Myelodysplastic Syndromes—Clinical Studies: Prognosis and Prediction
Aziz Nazha, et al.
The Abstract concludes: We built a personalized prediction model based on clinical and genomic data that outperformed IPSS and IPSS-R in predicting OS and AML transformation. The new model gives survival probabilities at different time points that are unique for a given pt. Incorporating clinical and mutational data outperformed a mutations only model even when cytogenetics and age were added.
Jakob Werner Hansen, et al.
The Abstract concludes: We here show that mutational profiling can identify patients with idiopathic cytopenia who are at risk of progression, but in contrast to low-risk MDS, the presence of adverse mutations in patients with idiopathic cytopenia do not predict inferior survival.
795 Combined Impact of Aberrant Immunophenotypes, Somatic Mutations and Cytogenetic Aberrations on the Probability of Developing Myelodysplasia in Patients with Cytopenias of Undetermined Significance
Wolfgang Kern, et al.
The Abstract concludes: In the absence of cytomorphologic signs of dysplasia, findings commonly present in MDS patients, i.e. aberrant immunophenotypes, somatic mutations and cytogenetic aberrations, occur in patients with cytopenias of undetermined significance. The presence of two of these three findings may be considered as a pre-diagnostic state of MDS. Further studies should clarify the diagnostic potential of this approach.
Mikko Myllymaki, et al.
The Abstract concludes: Recipient telomere length is independently associated with overall survival after allogeneic HSCT for MDS. Patients age 40 or older with shorter blood cell telomere length have a significantly elevated risk of early NRM with myeloablative conditioning regimens. Clinically unrecognized germline mutations in the telomerase genes TERT, TERC, and DKC1 define a distinct subset of adult patients with sporadic MDS and short telomeres who have poor transplant outcomes. Together, these results indicate that short telomere length in MDS patients mediates fatal treatment toxicity that may be attenuated by lower intensity conditioning approaches.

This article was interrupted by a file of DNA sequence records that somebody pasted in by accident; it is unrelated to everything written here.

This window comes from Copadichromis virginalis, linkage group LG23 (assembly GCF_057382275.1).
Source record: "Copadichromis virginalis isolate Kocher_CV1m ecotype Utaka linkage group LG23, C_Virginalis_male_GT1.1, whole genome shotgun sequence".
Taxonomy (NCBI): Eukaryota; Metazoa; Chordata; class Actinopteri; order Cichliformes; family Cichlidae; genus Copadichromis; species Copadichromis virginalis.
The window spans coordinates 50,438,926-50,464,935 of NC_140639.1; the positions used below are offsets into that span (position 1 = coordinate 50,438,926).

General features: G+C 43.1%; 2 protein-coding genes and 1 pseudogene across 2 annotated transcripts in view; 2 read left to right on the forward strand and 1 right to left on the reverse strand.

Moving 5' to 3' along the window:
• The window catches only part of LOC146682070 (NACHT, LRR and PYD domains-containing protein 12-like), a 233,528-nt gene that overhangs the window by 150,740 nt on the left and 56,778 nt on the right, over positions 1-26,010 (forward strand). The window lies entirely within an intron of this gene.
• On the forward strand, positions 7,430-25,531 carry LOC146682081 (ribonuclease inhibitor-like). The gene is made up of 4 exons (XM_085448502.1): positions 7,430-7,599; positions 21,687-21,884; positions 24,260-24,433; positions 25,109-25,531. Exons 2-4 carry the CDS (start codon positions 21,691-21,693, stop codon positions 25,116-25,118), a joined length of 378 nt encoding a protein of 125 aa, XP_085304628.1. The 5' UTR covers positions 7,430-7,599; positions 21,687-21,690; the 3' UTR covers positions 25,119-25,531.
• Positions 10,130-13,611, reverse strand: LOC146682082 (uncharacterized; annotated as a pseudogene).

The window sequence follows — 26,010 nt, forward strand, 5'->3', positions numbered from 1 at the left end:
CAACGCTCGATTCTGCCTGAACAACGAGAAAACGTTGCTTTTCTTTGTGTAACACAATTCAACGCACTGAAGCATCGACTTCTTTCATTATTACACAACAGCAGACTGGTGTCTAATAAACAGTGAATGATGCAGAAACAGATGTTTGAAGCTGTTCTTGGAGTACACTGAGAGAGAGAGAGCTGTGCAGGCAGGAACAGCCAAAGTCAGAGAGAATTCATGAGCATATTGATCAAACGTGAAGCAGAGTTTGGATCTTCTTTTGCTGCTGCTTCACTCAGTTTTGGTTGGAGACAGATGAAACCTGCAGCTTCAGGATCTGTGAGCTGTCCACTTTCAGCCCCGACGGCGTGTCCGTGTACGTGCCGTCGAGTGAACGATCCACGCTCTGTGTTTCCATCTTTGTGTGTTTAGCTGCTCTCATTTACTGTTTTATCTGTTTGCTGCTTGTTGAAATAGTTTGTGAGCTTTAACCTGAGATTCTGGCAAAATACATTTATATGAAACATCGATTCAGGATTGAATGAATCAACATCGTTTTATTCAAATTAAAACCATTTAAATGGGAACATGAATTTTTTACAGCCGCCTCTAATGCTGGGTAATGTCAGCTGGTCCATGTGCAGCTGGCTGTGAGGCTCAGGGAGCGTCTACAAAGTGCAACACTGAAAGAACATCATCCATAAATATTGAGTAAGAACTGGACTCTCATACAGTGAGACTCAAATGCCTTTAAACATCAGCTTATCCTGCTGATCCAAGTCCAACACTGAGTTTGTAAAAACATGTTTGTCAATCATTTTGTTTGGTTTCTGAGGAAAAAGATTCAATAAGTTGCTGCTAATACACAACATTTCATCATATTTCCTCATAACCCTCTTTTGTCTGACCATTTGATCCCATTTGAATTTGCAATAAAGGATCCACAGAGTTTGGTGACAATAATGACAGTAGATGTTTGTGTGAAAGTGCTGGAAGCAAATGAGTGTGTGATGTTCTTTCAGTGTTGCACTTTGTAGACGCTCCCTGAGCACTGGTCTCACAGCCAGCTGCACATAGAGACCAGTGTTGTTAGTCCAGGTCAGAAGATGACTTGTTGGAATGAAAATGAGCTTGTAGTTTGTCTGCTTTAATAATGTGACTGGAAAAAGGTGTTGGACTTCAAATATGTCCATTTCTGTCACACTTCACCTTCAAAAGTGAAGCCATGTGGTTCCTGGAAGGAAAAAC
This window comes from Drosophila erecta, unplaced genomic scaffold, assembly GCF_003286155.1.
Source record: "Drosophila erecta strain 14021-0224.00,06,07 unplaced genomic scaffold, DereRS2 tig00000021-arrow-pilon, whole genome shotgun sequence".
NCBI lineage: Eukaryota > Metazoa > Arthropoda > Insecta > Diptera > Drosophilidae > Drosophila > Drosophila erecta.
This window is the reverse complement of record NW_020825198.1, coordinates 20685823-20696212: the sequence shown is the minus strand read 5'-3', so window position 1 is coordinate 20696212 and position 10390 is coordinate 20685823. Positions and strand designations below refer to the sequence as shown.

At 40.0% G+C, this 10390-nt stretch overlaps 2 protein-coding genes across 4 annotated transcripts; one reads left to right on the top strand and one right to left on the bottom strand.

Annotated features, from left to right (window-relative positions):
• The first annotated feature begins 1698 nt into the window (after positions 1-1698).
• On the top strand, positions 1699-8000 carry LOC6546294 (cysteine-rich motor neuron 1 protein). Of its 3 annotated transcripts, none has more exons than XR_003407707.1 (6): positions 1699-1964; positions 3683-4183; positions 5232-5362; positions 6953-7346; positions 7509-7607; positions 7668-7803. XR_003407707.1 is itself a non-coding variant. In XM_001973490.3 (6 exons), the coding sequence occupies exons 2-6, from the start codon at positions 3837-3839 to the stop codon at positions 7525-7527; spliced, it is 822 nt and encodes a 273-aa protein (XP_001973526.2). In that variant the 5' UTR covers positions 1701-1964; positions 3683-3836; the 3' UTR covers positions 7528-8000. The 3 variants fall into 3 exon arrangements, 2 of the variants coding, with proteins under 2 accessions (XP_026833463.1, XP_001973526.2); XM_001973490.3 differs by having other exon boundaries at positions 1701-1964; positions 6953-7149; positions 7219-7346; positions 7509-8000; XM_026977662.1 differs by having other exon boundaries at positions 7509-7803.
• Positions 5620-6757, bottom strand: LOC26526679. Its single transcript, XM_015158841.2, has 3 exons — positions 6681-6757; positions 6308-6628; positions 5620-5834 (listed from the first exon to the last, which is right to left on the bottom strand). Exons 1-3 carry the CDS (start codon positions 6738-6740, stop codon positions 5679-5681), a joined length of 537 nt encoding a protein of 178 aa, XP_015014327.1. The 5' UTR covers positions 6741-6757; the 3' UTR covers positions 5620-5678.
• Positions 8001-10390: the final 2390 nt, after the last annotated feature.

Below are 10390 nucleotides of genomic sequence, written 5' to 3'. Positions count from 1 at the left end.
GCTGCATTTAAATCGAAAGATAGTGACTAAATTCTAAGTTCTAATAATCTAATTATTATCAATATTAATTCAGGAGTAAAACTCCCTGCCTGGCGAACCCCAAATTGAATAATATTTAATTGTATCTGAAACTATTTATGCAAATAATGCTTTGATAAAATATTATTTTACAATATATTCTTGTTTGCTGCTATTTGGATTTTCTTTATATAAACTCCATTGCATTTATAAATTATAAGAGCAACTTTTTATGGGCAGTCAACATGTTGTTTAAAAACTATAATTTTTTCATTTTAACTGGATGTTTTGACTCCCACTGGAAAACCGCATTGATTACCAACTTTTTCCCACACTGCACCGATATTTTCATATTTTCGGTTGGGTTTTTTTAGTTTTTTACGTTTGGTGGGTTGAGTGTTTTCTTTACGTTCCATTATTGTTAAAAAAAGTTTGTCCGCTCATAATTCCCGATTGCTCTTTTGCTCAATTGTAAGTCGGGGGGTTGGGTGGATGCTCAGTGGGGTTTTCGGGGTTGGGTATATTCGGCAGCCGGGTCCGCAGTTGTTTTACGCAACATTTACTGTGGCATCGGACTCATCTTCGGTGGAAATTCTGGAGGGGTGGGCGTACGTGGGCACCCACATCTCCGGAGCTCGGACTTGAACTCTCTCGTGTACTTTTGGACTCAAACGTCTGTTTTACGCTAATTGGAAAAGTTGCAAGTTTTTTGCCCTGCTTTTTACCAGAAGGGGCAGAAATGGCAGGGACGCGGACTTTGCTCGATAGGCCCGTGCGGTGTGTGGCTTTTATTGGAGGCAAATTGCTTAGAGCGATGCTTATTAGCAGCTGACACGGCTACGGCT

Marie Sebert, et al.
The Abstract concludes: DDX41 germline variant carriers represent a significant part of MDS/AML pts, the vast majority presenting without familial history. The predicted change in protein and/or the presence of a second somatic mutation strongly support the causality of the germline variant in most pts. By contrast with previous reports, pts frequently presented a phase of cytopenia before overt malignancy. Finally, outcome regarding response to treatment and OS in this DDX41-mutated cohort appeared relatively favorable.
798 A Clinical Study of Tomaralimab (OPN-305), a Toll-like Receptor 2 (TLR-2) Antibody, in Heavily Pre-Treated Transfusion Dependent Patients with Lower Risk Myelodysplastic Syndromes (MDS) That Have Received and Failed on Prior Hypomethylating Agent (HMA) Therapy
Guillermo Garcia-Manero, et al.
The Abstract concludes: Early data suggest that Tomaralimab therapy presents a novel and safe treatment for heavily pre-treated low risk/Int-1 MDS HMA-F pts. Tomaralimab exhibited a 50% ORR in heavily pre-treated, transfusion dependent HMA-F patents. Treatment was well tolerated and penetrated the bone marrow. RO in the blood could also be used as a surrogate for RO in the bone marrow. Surprisingly, there was no correlation between efficacy and cytokine concentration in the plasma, although cytokine changes in the bone marrow were not determined. There were however non-significant alterations in TLR2 and related genes in purified bone marrow cells from pts. Studies using these cells are underway to further elucidate the mechanism of action. In brief, Tomaralimab therapy presents a potential therapeutic option for heavily pre-treated low risk pts that have failed HMA therapy.